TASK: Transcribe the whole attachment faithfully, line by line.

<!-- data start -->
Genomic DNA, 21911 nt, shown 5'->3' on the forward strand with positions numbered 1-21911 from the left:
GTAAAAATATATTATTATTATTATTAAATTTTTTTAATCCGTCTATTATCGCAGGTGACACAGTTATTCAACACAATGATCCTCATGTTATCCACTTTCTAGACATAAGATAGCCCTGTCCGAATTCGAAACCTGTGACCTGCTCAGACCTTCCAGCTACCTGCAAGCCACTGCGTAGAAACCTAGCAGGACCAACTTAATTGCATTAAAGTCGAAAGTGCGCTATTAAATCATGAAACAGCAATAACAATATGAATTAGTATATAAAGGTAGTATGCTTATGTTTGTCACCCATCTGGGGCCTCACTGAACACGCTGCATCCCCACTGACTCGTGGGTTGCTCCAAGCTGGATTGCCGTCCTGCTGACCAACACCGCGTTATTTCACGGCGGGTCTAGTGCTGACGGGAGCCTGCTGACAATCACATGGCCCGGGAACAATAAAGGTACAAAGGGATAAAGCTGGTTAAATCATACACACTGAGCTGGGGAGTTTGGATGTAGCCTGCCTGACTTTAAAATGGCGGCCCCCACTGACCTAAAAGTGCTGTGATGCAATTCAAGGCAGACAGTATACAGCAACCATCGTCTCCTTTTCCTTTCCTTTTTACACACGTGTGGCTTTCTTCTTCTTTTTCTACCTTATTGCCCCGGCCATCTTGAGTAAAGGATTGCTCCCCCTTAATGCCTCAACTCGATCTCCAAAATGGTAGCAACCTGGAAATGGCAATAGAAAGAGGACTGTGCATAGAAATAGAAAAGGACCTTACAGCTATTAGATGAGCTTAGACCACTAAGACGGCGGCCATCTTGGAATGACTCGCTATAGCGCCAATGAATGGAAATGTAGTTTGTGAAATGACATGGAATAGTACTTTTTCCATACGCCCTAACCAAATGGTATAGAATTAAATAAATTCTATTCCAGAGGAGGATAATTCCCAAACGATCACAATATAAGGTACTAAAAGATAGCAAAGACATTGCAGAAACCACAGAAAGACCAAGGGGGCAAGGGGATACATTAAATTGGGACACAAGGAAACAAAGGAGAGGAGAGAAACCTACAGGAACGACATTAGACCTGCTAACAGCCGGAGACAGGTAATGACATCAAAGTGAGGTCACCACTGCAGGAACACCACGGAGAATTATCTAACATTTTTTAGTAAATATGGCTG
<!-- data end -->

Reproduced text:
Genomic DNA, 21911 nt, shown 5'->3' on the forward strand with positions numbered 1-21911 from the left:
GTAAAAATATATTATTATTATTATTAAATTTTTTTAATCCGTCTATTATCGCAGGTGACACAGTTATTCAACACAATGATCCTCATGTTATCCACTTTCTAGACATAAGATAGCCCTGTCCGAATTCGAAACCTGTGACCTGCTCAGACCTTCCAGCTACCTGCAAGCCACTGCGTAGAAACCTAGCAGGACCAACTTAATTGCATTAAAGTCGAAAGTGCGCTATTAAATCATGAAACAGCAATAACAATATGAATTAGTATATAAAGGTAGTATGCTTATGTTTGTCACCCATCTGGGGCCTCACTGAACACGCTGCATCCCCACTGACTCGTGGGTTGCTCCAAGCTGGATTGCCGTCCTGCTGACCAACACCGCGTTATTTCACGGCGGGTCTAGTGCTGACGGGAGCCTGCTGACAATCACATGGCCCGGGAACAATAAAGGTACAAAGGGATAAAGCTGGTTAAATCATACACACTGAGCTGGGGAGTTTGGATGTAGCCTGCCTGACTTTAAAATGGCGGCCCCCACTGACCTAAAAGTGCTGTGATGCAATTCAAGGCAGACAGTATACAGCAACCATCGTCTCCTTTTCCTTTCCTTTTTACACACGTGTGGCTTTCTTCTTCTTTTTCTACCTTATTGCCCCGGCCATCTTGAGTAAAGGATTGCTCCCCCTTAATGCCTCAACTCGATCTCCAAAATGGTAGCAACCTGGAAATGGCAATAGAAAGAGGACTGTGCATAGAAATAGAAAAGGACCTTACAGCTATTAGATGAGCTTAGACCACTAAGACGGCGGCCATCTTGGAATGACTCGCTATAGCGCCAATGAATGGAAATGTAGTTTGTGAAATGACATGGAATAGTACTTTTTCCATACGCCCTAACCAAATGGTATAGAATTAAATAAATTCTATTCCAGAGGAGGATAATTCCCAAACGATCACAATATAAGGTACTAAAAGATAGCAAAGACATTGCAGAAACCACAGAAAGACCAAGGGGGCAAGGGGATACATTAAATTGGGACACAAGGAAACAAAGGAGAGGAGAGAAACCTACAGGAACGACATTAGACCTGCTAACAGCCGGAGACAGGTAATGACATCAAAGTGAGGTCACCACTGCAGGAACACCACGGAGAATTATCTAACATTTTTTAGTAAATATGGCTG